Disclaimer, This is not my original artwork. I copied it off a sign I saw, cannot remember where.
I had lots of ideas I wanted to accomplish with this piece.
- No more monkeys is a favorite song we sing with the grandkids. We consider it a classic. LOL
- I wanted something more colorful that you would usually get with just wood
- I wanted to experiment with kerf compensation and see how accurate the Glowforge is.
- Could the Glowforge cut HPL? This is the stuff used on countertops and office furniture desktops.
- What would the results be on a piece larger than the Glowforge could cut? Could I make a wall size mural for example?
- Would there be creep in the pieces and they would not fit up correctly? Meaning if each piece was off .010" would I be an 1" off at the end.
- I draw in Autocad. How could I get the Autocad vectors into the Glowforge UI?
Here is the finished piece. It is 19.4" diameter. Glued to a 1/2" piece of plywood. I still have to add the edge treatment, but that is unrelated to my experiments here.
All in all, it came out great. The obvious mistake I made it the background cut between the 2 pieces. I simply sliced the round in 1/2 to get my pieces small enough to fit on the Glowforge bed. After I cut the parts (and used up all my laminate) I realized that I could have easily disguised the joint line by using the contour of the mating parts.Doh!!! Mental note for next project.
This piece gives me ideas about large scale murals using the Glowforge and HPL to create a durable, cleanable surface. Maybe not for outside use, but interior vertical surfaces for sure.
The HPL cut perfectly. The only issues that I had were: The laminate does not lay flat. It has a curl to it. It is important to get this flat to the laser bed to get good consistent cuts. I did not have strong enough magnets so I used steel bars to hold down the HPL. The cut edges create a dirty, sooty edge that gets everywhere and needs to be cleaned off. This took more time than I thought.
In Autocad, I traced the artwork using splines and ellipses. This is very meticulous work and has to be done carefully. All lines must be trimmed to another line or spline. This piece has 5 colors so I had to make 5 copies of it and separate the artwork by each color. For example, I copied out all the leaves and deleted everything else. I joined the splines together making a contiguous path. From experiments I made earlier, I knew my kerf was .006" so I offset the leaf contour .003" to the outside. deleted the original line and saved the file as a version R13 DXF. If I had inside cuts, I drew those in a different color so I could make sure the Glowforge cut those first.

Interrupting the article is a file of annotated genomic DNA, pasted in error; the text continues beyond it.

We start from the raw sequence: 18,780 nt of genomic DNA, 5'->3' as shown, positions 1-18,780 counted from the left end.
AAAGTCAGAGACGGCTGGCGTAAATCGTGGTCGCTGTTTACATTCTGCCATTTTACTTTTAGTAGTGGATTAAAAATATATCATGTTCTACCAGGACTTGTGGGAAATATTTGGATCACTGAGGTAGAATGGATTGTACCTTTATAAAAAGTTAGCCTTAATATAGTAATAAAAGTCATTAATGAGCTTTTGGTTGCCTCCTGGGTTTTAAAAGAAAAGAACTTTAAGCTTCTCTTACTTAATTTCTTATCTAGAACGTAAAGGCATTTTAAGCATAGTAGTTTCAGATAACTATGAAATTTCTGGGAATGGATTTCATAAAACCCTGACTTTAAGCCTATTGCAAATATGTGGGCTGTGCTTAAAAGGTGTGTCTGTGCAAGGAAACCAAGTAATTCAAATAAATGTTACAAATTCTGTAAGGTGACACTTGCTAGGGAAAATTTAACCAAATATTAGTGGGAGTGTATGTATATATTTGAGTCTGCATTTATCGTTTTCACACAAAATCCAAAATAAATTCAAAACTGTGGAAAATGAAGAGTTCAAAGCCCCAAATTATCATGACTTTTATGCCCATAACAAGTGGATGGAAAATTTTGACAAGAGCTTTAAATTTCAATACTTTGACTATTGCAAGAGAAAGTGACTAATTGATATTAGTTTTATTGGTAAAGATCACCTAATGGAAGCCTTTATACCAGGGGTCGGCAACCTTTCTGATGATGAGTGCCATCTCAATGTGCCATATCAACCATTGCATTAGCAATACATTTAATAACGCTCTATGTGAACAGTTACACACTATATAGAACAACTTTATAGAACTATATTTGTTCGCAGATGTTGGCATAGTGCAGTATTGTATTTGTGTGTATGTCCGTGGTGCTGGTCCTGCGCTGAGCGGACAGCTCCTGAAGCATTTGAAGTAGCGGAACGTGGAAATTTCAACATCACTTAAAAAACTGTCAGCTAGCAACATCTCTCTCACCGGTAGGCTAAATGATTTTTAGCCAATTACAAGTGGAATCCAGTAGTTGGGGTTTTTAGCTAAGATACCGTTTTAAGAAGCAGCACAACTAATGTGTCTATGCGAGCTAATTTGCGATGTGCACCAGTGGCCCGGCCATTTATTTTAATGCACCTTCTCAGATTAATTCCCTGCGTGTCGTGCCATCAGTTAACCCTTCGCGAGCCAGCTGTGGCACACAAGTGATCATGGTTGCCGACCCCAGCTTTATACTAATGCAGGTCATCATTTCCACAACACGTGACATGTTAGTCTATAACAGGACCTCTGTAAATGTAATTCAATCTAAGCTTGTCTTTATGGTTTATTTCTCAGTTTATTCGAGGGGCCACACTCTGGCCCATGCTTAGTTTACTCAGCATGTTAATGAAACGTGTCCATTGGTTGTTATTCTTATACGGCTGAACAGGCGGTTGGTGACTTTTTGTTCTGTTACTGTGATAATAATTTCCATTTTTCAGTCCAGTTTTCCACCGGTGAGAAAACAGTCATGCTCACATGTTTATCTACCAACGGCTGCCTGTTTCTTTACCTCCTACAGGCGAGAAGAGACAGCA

I opened the file in Inkscape, changed the document size to 20" x 10.5" and saved a copy as a SVG file. This loaded into the GUI and ready to print.
The accuracy of the Glowforge was very acceptable. I was very happy with the fit up all around.
An interesting thing I learned is not only the points I made above but lots of stuff about planning the artwork so you can successfully cut it. The Glowforge has no problem cutting .005" wide strips of material, but you cannot physically handle these pieces without them breaking. Also, tiny pieces fall down into the honeycomb, are hard to find, and generally don’t add anything to the final product, so I would recommend avoiding them if possible.
Also, the eyes, nose,and mouth on the monkey are engraves. I tried scores but they were not very visible in final piece
I experimented with dyed veneers originally but decided for a children’s piece that bolder colors looked better. Notice my homemade masking on the HPL. this is very important to avoid an ugly haze around the perimeter of the cut.